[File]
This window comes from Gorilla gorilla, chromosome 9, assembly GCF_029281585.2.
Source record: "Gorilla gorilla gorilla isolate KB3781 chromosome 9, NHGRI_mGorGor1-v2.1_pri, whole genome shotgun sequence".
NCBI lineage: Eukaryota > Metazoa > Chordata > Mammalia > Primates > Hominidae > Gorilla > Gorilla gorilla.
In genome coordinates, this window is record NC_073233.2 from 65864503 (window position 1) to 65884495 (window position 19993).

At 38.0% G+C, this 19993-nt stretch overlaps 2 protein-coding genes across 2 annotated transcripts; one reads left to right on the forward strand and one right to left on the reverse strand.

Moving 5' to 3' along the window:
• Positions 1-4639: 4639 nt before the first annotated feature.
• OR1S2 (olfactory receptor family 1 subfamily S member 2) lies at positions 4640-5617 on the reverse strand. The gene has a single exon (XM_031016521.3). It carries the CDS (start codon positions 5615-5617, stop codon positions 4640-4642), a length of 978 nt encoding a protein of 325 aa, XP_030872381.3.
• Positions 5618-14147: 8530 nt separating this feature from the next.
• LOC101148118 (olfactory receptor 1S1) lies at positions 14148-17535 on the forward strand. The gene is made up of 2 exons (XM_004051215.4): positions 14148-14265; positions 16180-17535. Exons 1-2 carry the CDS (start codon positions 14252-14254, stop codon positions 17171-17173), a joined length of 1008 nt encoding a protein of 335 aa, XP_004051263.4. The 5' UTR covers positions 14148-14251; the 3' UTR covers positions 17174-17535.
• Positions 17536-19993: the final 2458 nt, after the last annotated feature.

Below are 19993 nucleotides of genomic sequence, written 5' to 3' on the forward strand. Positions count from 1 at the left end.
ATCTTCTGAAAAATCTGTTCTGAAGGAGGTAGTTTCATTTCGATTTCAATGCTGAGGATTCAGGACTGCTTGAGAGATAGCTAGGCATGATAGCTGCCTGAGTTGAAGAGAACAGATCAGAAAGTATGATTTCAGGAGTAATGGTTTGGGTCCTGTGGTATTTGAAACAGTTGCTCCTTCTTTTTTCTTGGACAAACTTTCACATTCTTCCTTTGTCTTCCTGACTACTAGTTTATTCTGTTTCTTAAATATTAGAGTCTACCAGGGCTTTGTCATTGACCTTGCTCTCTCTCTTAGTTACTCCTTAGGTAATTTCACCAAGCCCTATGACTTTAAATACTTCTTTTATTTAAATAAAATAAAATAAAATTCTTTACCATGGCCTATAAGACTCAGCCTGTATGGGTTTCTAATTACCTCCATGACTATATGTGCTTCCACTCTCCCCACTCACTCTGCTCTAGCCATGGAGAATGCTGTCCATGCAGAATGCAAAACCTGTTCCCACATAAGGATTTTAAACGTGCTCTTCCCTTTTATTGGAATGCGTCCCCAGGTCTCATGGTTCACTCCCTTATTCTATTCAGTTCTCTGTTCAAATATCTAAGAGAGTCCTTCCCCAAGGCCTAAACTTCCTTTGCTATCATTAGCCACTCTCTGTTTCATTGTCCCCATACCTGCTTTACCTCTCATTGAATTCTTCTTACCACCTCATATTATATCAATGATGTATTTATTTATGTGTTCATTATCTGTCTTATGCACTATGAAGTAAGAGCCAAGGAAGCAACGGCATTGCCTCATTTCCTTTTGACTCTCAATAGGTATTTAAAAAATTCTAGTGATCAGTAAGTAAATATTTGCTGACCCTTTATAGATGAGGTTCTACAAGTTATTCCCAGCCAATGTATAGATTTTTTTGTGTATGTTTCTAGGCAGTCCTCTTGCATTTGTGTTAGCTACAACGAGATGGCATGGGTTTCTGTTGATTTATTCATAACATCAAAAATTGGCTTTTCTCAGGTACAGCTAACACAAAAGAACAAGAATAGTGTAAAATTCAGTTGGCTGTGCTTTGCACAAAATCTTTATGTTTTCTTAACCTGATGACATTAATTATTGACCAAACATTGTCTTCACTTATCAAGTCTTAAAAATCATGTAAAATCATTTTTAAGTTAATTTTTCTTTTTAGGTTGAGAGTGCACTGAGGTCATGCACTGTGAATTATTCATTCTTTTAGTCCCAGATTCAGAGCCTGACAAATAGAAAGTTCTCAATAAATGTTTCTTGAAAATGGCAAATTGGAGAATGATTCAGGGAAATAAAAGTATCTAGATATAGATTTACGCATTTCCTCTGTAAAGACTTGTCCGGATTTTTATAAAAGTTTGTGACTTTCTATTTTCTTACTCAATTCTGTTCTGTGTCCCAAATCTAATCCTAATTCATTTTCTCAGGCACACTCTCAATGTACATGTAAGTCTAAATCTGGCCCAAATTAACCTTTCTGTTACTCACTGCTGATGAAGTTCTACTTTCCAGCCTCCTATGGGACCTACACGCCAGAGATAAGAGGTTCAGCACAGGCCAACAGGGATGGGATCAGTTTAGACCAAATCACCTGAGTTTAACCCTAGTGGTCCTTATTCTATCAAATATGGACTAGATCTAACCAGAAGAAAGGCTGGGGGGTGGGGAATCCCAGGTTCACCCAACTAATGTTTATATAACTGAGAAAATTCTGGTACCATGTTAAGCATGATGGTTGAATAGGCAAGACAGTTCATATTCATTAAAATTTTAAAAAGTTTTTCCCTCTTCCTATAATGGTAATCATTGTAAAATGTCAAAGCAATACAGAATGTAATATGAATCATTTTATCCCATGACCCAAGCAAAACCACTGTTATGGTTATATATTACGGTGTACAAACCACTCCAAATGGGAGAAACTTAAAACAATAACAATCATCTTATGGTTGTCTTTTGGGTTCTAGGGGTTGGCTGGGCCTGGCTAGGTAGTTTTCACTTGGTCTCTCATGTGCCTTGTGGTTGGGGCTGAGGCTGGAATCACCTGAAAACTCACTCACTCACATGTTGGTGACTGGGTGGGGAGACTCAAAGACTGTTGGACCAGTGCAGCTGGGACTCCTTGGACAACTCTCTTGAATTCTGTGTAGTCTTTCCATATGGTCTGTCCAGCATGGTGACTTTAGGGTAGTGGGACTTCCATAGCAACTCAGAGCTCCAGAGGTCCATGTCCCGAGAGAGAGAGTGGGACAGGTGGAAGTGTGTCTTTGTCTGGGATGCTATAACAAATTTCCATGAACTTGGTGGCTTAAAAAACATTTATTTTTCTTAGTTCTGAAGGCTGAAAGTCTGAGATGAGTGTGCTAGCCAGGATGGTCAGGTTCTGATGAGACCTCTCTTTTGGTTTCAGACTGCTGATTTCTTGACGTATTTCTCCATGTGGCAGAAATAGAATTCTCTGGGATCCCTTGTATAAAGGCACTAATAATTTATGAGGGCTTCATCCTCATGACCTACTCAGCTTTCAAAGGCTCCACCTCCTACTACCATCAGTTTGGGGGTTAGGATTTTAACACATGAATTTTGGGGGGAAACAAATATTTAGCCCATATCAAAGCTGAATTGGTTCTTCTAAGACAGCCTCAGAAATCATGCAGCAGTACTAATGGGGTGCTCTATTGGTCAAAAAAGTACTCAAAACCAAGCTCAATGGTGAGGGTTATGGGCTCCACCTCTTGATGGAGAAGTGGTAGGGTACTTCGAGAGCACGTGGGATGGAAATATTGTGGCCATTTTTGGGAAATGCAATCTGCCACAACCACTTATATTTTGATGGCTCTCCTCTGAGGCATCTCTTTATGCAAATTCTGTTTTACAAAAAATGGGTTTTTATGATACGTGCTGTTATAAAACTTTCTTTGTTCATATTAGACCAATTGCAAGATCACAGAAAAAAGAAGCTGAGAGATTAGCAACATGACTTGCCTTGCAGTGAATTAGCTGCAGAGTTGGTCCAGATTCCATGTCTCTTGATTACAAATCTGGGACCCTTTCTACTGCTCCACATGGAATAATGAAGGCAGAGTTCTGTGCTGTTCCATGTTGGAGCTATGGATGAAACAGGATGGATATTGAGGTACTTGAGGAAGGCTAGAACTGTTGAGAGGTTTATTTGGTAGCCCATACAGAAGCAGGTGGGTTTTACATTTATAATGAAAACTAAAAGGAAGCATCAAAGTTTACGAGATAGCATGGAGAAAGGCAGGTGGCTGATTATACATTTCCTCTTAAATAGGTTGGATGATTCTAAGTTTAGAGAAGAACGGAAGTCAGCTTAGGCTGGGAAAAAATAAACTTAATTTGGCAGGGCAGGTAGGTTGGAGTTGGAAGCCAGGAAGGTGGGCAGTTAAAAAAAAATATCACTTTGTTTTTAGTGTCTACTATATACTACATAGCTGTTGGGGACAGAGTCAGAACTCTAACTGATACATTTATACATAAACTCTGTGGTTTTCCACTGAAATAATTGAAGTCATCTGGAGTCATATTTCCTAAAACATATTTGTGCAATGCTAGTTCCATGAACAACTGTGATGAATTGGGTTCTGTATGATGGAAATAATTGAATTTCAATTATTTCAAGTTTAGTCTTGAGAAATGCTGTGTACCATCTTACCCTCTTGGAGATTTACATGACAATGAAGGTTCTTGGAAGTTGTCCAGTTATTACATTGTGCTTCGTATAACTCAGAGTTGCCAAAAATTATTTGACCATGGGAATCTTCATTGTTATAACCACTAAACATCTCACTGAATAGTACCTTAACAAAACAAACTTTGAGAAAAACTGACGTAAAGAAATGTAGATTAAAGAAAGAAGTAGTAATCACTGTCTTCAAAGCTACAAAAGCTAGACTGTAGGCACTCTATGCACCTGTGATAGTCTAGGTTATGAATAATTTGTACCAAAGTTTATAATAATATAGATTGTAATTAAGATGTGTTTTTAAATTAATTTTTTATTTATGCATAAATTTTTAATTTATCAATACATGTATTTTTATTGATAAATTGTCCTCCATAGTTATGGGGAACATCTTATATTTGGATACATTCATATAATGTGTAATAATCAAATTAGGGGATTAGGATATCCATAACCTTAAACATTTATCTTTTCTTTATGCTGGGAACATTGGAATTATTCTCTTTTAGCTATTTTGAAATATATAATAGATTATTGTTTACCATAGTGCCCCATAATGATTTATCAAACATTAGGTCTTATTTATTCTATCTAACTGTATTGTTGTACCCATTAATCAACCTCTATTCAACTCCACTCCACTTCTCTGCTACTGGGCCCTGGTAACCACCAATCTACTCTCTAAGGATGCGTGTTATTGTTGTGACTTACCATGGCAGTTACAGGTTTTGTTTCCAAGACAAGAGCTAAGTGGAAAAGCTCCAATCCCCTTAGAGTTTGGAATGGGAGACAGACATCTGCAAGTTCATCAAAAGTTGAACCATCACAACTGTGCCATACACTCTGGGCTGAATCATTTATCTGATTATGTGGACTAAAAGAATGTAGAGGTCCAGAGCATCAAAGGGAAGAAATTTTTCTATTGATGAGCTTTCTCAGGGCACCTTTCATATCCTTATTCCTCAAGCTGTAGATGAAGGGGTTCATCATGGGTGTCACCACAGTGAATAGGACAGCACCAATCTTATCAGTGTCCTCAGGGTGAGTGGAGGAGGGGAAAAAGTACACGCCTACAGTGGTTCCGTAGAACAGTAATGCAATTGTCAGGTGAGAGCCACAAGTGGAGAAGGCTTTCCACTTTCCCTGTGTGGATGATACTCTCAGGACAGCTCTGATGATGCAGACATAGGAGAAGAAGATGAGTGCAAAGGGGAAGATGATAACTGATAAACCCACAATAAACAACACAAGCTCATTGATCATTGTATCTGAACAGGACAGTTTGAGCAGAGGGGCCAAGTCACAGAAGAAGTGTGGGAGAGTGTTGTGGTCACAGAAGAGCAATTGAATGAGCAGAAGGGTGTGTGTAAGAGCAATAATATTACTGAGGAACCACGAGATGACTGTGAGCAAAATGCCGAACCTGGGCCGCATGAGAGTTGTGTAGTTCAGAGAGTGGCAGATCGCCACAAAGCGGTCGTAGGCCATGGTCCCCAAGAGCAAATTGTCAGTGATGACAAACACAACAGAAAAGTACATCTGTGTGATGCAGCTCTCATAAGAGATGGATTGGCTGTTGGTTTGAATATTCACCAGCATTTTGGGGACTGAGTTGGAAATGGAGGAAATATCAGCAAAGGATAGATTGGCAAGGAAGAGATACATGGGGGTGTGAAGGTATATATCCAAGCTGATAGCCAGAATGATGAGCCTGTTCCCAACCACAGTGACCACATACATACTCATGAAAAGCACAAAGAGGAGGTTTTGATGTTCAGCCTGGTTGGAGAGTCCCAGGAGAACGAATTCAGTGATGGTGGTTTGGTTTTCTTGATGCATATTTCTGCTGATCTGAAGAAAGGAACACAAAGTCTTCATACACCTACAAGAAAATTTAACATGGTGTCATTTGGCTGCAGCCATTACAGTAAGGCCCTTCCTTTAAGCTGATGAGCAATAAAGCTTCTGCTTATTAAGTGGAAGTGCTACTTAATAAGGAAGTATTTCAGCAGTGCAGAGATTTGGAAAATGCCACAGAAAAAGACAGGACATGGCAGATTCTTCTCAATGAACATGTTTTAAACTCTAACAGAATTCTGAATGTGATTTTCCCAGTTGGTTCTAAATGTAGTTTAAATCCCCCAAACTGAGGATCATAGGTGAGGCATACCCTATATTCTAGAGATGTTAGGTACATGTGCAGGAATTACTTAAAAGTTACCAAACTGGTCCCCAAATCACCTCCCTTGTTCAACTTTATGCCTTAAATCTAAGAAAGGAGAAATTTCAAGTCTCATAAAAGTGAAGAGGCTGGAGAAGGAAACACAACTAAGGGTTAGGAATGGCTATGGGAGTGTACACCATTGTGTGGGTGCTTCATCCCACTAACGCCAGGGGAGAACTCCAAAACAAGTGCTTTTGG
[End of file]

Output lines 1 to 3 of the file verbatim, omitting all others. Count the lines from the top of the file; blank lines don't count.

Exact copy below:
This window comes from Gorilla gorilla, chromosome 9, assembly GCF_029281585.2.
Source record: "Gorilla gorilla gorilla isolate KB3781 chromosome 9, NHGRI_mGorGor1-v2.1_pri, whole genome shotgun sequence".
NCBI lineage: Eukaryota > Metazoa > Chordata > Mammalia > Primates > Hominidae > Gorilla > Gorilla gorilla.